for them. The average price of a car now is $37,000. That’s not just a car. That’s an SUV and a pickup. And loans are just getting longer and longer,
six years, seven years, eight years, so — for people to afford to pay for them. So if you look at owning a vehicle, you’re
going to spend a lot of money and you’re going to have it for quite a while. So people are weighing that into the equation
as they make decisions about whether they’re going to buy a vehicle at all. The other thing I wanted to mention was the
focus on electric vehicles, because General Motors, one of the proposals it’s made to
the union is that it would take two plants it was planning to close, put batteries in
one and put electric — I think electric trucks in the other one. But, again, the union has watched GM kind
of lurch around on electrics. They had the little EV1 that they killed. They had the Volt, which they told Congress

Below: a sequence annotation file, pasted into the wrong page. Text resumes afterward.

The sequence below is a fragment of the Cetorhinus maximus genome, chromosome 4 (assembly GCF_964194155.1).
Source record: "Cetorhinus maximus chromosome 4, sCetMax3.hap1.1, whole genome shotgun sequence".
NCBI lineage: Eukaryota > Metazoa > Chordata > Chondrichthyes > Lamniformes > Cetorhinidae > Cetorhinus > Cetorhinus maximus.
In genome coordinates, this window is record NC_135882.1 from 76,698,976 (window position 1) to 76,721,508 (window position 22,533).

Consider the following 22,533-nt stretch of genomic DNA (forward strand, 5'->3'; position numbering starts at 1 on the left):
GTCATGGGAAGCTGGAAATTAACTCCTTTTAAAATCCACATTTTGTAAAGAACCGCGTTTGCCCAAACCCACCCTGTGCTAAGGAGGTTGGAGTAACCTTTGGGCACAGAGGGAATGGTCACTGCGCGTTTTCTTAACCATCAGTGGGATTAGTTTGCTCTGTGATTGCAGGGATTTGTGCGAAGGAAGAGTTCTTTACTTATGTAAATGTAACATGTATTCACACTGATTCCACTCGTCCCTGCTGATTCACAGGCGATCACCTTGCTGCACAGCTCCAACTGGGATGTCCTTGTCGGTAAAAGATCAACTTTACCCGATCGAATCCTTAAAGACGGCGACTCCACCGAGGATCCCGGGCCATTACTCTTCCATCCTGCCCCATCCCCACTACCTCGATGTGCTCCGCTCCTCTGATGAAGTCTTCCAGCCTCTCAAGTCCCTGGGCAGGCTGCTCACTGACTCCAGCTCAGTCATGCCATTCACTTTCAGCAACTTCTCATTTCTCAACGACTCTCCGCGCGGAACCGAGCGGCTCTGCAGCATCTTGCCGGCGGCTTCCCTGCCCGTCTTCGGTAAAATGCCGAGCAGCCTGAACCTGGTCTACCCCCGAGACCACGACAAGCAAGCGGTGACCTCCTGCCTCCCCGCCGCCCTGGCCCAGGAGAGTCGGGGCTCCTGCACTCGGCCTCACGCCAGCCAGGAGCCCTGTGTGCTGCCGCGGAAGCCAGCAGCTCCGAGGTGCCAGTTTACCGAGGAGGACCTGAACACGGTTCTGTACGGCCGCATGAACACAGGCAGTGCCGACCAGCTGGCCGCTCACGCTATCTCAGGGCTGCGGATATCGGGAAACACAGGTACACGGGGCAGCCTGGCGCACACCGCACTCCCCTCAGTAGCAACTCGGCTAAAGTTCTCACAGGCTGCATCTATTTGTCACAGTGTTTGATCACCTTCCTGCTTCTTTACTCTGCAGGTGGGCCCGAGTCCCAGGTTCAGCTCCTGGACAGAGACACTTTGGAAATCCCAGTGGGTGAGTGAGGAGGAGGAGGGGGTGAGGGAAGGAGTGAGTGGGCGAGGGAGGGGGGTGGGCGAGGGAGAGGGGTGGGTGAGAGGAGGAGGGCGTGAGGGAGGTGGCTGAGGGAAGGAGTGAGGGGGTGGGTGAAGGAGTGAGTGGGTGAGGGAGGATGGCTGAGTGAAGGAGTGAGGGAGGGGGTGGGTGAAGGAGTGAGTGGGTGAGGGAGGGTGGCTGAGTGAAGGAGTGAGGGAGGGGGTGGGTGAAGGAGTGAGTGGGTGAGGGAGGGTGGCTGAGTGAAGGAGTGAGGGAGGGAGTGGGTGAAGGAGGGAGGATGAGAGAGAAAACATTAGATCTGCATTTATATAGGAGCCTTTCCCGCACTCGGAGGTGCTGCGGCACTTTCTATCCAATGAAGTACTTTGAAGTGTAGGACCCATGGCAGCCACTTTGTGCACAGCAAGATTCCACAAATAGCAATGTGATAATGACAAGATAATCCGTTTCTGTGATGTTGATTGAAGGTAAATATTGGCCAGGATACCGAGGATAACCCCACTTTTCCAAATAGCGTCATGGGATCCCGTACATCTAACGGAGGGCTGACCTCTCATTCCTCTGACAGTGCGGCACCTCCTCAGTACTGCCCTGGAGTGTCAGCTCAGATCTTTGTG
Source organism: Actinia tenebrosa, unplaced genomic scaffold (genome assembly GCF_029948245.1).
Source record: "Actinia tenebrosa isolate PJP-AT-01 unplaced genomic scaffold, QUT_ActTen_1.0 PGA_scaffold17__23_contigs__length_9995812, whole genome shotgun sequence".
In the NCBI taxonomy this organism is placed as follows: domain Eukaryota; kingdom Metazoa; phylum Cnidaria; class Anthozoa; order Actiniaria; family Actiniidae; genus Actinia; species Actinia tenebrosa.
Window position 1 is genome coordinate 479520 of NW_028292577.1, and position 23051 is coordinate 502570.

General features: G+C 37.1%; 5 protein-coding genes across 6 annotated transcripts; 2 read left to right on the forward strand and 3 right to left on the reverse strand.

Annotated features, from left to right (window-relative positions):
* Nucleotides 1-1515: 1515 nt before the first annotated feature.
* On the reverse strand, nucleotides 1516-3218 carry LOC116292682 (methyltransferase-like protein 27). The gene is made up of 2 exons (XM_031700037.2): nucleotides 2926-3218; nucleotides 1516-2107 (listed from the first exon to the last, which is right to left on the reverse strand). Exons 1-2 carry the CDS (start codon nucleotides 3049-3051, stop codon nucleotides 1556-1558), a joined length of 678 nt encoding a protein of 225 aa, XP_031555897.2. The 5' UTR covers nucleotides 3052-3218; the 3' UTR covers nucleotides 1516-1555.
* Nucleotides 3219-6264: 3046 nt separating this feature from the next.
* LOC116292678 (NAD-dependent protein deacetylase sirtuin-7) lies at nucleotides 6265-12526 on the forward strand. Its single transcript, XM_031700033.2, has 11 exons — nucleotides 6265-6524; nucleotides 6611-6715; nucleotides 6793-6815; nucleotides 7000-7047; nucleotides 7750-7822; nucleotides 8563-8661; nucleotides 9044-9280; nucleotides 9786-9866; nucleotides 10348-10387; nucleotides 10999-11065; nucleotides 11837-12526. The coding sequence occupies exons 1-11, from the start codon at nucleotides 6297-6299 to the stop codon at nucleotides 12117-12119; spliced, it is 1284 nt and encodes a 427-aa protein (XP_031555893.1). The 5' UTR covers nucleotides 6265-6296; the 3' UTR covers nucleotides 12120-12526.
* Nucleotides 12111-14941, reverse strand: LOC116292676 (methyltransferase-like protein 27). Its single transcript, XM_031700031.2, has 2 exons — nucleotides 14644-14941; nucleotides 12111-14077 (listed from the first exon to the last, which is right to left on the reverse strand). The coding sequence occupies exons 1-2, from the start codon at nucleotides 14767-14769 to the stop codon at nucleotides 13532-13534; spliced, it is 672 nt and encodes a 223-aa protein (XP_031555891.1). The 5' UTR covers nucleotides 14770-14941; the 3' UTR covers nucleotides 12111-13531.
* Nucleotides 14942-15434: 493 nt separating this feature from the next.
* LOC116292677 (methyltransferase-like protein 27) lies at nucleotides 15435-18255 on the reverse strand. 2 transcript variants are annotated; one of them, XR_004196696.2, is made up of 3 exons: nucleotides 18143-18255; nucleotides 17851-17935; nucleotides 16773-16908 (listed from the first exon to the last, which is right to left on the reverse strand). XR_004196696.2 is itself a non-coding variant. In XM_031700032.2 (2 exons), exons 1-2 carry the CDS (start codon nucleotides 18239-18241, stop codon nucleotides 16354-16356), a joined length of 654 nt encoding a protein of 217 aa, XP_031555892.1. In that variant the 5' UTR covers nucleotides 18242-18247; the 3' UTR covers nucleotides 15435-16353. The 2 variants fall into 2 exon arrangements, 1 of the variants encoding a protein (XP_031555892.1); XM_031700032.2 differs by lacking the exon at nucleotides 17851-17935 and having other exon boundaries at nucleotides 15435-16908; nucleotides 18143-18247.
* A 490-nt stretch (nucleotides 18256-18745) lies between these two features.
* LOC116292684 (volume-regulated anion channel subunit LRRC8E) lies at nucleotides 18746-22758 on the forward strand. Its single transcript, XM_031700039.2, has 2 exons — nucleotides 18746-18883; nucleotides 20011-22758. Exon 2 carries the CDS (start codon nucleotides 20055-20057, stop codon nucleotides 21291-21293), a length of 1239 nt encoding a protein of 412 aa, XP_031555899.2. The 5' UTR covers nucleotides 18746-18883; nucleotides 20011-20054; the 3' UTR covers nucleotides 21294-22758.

was going to be its future. The Volt is gone. And now they’re talking electrics again. And, in a sense, you can’t blame the union
for being a little skeptical about whether this is its future. WILLIAM BRANGHAM: It’s such a fascinating
backdrop to this whole strike as it’s unfolding. Micki Maynard, thank you very much for being
here. MICHELINE “MICKI” MAYNARD: My pleasure. Thank you. JUDY WOODRUFF: Stay with us. Coming up on the “NewsHour”: an inside look
at how far President Trump has been willing to go to keep migrants out of the country;
and Chinese artists try to meet the growing demand for their work. The American Civil Liberties Union filed a
federal lawsuit today on behalf of parents and children separated at the U.S.-Mexico
border under the Trump administration’s controversial zero tolerance policy. In “Border Wars,” a new book out next week,
we get a glimpse into how the administration put that controversial policy in place and
looked for other ways to keep migrants out. Amna Nawaz has more. AMNA NAWAZ: That’s right, Judy. New York Times reporters Michael Shear and